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A Glimpse into the Future
A Glimpse into the Future

It’s election season again, when politicians foretell of a brighter future for all, should, of course, they win the election. “Prosperity,” Woodrow Wilson said, “is necessarily the first theme of a political campaign.”

Campaign rhetoric and soothsaying aside, the future remains as much a mystery as prosperity is a point of view. That we cannot peer into the future, however, is becoming increasingly problematic for elected officials, government agencies, interest groups, utilities, and other public-service organizations for which long-term sustainability is integral to their missions.

The ability to peer into the future of the Portland metro region is now closer to a reality thanks to a team of economists from Portland State University’s Northwest Economic Research Center (NERC) led by Oregon’s former state economist, Dr. Tom Potiowsky. Working with data from a number of state and federal agencies, Dr. Potiowsky and his team have developed a population and economic forecast for the seven county region of the Portland-Vancouver-Hillsboro Metropolitan Statistical Area that extends as far as fifty years into the future. The forecast sheds light on how the region’s population will grow by gender and age over the coming decades. It also predicts employment, personal income, housing starts, and the price index of goods and services through the middle of the century.

“There was a real need for a regional population and economic forecast that took into consideration the local nuances of the Portland metro region,” Dr. Potiowsky said. “Sure, the Bureau of Labor Statistics provides estimates of monthly job numbers, but their data is removed from what’s happening on the ground. And some local agencies have put together similar reports, but there are always questions about accuracy and uncertainties in their data and methodology. Our independent report avoids those shortcomings and frees up time for government agencies to devote to their core missions.”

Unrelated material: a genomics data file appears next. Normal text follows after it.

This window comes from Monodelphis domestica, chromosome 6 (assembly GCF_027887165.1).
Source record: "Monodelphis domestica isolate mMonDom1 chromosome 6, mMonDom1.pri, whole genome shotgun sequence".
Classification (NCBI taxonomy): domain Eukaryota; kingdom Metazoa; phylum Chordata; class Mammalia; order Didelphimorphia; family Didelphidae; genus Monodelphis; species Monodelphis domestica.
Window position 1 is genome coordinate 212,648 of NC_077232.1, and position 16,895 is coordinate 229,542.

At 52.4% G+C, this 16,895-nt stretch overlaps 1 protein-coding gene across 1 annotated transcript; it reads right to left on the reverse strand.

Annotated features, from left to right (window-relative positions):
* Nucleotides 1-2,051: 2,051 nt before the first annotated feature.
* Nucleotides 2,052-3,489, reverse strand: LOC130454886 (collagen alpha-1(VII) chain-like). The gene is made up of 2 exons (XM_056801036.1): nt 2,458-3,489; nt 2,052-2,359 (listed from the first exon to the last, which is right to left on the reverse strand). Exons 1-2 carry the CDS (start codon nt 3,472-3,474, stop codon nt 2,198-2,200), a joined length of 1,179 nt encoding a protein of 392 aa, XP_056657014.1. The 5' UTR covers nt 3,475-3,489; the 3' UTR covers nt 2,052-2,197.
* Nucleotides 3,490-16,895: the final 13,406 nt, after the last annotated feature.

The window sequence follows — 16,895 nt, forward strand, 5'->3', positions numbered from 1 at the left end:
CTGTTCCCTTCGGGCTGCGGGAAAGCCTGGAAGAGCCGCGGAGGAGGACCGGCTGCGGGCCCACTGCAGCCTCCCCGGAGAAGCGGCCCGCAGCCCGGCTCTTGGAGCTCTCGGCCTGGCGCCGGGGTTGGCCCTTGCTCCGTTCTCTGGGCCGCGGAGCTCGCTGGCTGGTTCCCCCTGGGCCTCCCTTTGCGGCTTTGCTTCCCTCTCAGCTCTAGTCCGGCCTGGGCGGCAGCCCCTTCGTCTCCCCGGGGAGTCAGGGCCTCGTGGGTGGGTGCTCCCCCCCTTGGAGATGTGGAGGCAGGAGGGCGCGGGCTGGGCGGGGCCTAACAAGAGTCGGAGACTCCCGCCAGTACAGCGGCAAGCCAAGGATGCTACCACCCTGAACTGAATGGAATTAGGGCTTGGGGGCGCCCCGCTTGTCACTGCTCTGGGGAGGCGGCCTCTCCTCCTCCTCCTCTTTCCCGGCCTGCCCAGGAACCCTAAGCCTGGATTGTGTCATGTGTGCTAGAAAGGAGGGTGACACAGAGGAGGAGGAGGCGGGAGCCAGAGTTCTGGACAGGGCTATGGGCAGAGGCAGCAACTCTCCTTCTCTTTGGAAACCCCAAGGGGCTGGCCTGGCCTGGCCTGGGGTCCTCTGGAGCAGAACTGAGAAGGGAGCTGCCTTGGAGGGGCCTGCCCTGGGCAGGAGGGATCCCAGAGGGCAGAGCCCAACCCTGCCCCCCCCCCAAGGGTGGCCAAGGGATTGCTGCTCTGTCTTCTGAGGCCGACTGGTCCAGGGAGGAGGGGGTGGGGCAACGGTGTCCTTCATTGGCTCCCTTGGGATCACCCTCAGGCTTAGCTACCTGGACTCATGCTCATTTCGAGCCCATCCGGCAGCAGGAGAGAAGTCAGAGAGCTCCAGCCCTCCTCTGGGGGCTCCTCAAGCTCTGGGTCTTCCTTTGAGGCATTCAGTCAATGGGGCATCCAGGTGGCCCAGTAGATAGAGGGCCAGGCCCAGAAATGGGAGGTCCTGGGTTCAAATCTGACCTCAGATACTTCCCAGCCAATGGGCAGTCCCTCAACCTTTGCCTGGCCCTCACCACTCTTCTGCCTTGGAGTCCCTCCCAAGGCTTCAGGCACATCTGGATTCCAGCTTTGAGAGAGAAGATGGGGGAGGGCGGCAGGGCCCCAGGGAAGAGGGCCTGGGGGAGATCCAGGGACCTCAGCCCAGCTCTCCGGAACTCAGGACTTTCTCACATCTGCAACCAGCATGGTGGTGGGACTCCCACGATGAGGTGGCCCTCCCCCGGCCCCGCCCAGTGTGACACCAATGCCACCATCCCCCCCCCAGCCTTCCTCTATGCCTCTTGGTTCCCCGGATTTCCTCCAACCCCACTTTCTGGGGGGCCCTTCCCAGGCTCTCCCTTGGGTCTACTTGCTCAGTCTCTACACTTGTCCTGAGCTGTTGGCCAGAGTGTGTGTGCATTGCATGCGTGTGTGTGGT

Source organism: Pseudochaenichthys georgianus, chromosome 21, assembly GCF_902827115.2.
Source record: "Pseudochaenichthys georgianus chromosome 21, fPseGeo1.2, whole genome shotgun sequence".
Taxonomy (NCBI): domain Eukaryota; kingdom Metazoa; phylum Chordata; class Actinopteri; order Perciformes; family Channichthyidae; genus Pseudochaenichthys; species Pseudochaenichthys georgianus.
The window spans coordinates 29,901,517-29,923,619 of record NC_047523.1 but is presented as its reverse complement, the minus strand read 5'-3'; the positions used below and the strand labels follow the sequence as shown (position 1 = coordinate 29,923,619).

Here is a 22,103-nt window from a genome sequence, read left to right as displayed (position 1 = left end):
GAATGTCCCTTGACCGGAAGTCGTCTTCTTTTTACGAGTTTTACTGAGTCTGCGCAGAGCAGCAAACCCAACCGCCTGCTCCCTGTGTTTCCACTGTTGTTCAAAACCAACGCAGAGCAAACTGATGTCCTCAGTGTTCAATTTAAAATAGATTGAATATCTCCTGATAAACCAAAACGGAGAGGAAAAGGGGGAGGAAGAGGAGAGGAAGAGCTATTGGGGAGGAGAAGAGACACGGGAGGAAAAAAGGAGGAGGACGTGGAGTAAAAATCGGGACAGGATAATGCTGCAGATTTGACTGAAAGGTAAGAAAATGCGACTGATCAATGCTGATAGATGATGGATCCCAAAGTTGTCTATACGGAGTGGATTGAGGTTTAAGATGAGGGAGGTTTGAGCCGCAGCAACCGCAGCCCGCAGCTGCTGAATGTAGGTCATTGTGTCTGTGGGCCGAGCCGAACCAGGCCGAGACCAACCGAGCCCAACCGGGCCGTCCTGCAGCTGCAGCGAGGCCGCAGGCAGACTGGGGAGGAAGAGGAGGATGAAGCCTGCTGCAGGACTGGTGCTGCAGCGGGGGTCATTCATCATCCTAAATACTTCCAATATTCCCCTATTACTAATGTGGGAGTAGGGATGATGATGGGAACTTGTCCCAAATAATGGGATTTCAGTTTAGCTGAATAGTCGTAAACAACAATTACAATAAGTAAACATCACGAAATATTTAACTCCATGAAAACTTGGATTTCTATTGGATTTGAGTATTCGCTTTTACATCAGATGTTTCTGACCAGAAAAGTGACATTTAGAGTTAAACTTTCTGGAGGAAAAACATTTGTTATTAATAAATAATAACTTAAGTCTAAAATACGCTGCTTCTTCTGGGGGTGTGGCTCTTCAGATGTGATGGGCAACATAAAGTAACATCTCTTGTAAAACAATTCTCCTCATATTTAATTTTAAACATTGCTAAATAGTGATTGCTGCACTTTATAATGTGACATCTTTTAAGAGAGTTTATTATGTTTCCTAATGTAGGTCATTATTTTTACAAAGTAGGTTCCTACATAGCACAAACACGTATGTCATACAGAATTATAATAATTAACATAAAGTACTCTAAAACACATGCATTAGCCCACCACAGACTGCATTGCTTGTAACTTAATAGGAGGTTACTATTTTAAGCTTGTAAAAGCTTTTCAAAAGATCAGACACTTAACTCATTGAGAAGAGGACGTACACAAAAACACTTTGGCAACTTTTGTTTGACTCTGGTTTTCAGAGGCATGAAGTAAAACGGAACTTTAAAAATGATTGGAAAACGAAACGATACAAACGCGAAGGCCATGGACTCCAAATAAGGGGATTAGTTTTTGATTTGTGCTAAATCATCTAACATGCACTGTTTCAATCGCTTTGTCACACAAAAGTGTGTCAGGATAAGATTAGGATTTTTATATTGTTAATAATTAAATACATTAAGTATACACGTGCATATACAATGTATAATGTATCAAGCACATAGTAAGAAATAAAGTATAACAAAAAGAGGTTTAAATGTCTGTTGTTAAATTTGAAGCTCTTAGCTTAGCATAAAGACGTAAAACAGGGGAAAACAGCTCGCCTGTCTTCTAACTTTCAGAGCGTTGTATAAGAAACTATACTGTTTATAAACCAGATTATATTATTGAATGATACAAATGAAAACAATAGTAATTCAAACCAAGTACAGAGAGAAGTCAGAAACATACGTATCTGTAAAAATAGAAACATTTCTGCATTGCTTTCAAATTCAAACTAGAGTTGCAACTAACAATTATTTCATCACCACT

To create the regional population and economic forecast, NERC received the backing of the City of Portland, Metro, NW Natural, Clark County, and Portland General Electric, all of which expressed a need for just such a report.

“This report contains information essential to the long-term development and sustainability plans of government agencies and anchor institutions throughout the metro region,” Dr. Potiowsky said. “It’s a tool they can use to shape the way Portland and the surrounding area will grow in the coming decades.”

Election years are excellent reminders that long-term growth and prosperity cannot be achieved through campaign slogans alone. With the Portland Metropolitan Regional Population and Economic Forecast, government agencies as well as other public and private organizations have a new tool at their disposal to help them peer into the future, and though it’s no crystal ball, it certainly can help the region plan for prosperity.